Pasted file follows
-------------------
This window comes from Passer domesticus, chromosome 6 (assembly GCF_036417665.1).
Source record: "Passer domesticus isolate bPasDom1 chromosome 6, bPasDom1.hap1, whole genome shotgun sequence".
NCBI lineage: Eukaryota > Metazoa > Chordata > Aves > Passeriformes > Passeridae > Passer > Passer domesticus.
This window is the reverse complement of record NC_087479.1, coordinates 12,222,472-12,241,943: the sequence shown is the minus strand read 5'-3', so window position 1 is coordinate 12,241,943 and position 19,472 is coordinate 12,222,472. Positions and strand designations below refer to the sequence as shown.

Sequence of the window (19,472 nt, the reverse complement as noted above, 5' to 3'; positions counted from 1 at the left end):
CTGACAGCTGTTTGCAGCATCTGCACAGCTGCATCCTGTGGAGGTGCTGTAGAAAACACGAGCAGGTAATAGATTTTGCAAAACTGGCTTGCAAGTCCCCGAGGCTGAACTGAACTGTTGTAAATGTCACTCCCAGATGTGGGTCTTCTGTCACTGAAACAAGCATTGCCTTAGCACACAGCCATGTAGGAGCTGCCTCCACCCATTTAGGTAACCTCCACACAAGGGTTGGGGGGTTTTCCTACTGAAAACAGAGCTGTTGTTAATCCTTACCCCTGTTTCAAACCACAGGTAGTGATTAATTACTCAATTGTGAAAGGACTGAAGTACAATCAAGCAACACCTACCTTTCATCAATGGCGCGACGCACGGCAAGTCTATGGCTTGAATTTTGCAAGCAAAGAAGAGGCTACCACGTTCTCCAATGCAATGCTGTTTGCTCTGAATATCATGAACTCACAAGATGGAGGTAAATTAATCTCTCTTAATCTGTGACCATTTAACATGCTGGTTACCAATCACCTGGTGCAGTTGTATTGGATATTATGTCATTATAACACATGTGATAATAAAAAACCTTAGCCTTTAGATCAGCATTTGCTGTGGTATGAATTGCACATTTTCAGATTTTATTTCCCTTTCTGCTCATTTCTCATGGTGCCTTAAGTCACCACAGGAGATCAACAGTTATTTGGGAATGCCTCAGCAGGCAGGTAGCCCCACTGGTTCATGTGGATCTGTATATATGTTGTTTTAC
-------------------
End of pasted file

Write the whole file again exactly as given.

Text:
This window comes from Passer domesticus, chromosome 6 (assembly GCF_036417665.1).
Source record: "Passer domesticus isolate bPasDom1 chromosome 6, bPasDom1.hap1, whole genome shotgun sequence".
NCBI lineage: Eukaryota > Metazoa > Chordata > Aves > Passeriformes > Passeridae > Passer > Passer domesticus.
This window is the reverse complement of record NC_087479.1, coordinates 12,222,472-12,241,943: the sequence shown is the minus strand read 5'-3', so window position 1 is coordinate 12,241,943 and position 19,472 is coordinate 12,222,472. Positions and strand designations below refer to the sequence as shown.

Sequence of the window (19,472 nt, the reverse complement as noted above, 5' to 3'; positions counted from 1 at the left end):
CTGACAGCTGTTTGCAGCATCTGCACAGCTGCATCCTGTGGAGGTGCTGTAGAAAACACGAGCAGGTAATAGATTTTGCAAAACTGGCTTGCAAGTCCCCGAGGCTGAACTGAACTGTTGTAAATGTCACTCCCAGATGTGGGTCTTCTGTCACTGAAACAAGCATTGCCTTAGCACACAGCCATGTAGGAGCTGCCTCCACCCATTTAGGTAACCTCCACACAAGGGTTGGGGGGTTTTCCTACTGAAAACAGAGCTGTTGTTAATCCTTACCCCTGTTTCAAACCACAGGTAGTGATTAATTACTCAATTGTGAAAGGACTGAAGTACAATCAAGCAACACCTACCTTTCATCAATGGCGCGACGCACGGCAAGTCTATGGCTTGAATTTTGCAAGCAAAGAAGAGGCTACCACGTTCTCCAATGCAATGCTGTTTGCTCTGAATATCATGAACTCACAAGATGGAGGTAAATTAATCTCTCTTAATCTGTGACCATTTAACATGCTGGTTACCAATCACCTGGTGCAGTTGTATTGGATATTATGTCATTATAACACATGTGATAATAAAAAACCTTAGCCTTTAGATCAGCATTTGCTGTGGTATGAATTGCACATTTTCAGATTTTATTTCCCTTTCTGCTCATTTCTCATGGTGCCTTAAGTCACCACAGGAGATCAACAGTTATTTGGGAATGCCTCAGCAGGCAGGTAGCCCCACTGGTTCATGTGGATCTGTATATATGTTGTTTTAC